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4th September 2023
The use of postnatal selective serotonin reuptake inhibitor (SSRI) treatment is associated with a lower risk of postnatal depression-associated maternal mental health problems and child externalising behaviours, up to five years after childbirth, according to a recent study.
Published in the journal JAMA Network Open, the study sought to examine whether postnatal SSRI treatment moderated postnatal depression-associated maternal and child outcomes across early childhood years.
The UK and Norwegian researchers used longitudinal data from the Norwegian Mother, Father and Child Cohort Study, which recruited women during weeks 17 to 18 of their pregnancy and prospectively followed them after childbirth.
Mothers were asked to report any medications they had taken at postpartum month six. As SSRIs are commonly used for postnatal depression, the study focused exclusively on this class of drugs.
The outcomes of interest were self-reported maternal depression symptomology and relationship satisfaction from childbirth to five years after giving birth. In addition, child outcomes included emotional and behavioural problems such as internalising and externalising behaviours, attention deficit hyperactivity disorder (ADHD) symptoms, together with motor and language development at ages 18 months, three and five years.
A total of 61,081 mother-child dyads met the criteria for a postnatal depression diagnosis. The analysis revealed that the severity was associated with higher levels of maternal depression across postpartum years 1.5 to five. There was also poorer relationship satisfaction between postpartum month six and year three.
Furthermore, postnatal depression severity was associated with higher levels of child internalising and externalising behaviours as measured across ages 18 months to five years, poorer motor and language development at years 18 months and three, as well as and ADHD symptoms at age five years.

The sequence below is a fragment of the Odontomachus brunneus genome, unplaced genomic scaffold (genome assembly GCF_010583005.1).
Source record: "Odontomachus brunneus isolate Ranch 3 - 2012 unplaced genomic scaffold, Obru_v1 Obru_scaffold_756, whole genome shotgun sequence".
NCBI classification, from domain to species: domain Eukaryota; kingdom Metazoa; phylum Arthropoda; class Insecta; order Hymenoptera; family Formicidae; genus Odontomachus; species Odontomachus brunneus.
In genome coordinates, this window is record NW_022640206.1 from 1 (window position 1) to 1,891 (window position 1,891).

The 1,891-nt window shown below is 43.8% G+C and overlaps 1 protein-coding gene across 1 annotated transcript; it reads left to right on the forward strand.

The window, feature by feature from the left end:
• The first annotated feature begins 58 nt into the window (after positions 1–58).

In further analysis, the researchers observed postnatal SSRI treatment moderated associations between postnatal depression and maternal depression at postpartum year 1.5 and year five, together with better relationship satisfaction at both six months and three years after birth.
However, postnatal SSRI use also moderated the associations between postnatal depression and child externalising behaviours at ages 18 months and five years, as well as ADHD at age five years.
Dr Tom McAdams, senior author of the study and Wellcome Trust senior research fellow at King’s Institute of Psychiatry, Psychology and Neuroscience, said: ‘Postnatal depression is under-recognised and under-treated. It‘s critical that we view it as the severe mental illness that it is and ensure it is treated properly to mitigate some of the associated negative outcomes in mothers, children and wider family.
‘Our study found no evidence that SSRI treatment for mothers affected by postnatal depression was linked with an increased risk for childhood emotional difficulties, behavioural problems or motor and language delay.‘
SSRIs are designed to increase levels of the neurotransmitter serotonin, though, in recent years, this purported mode of action has been questioned.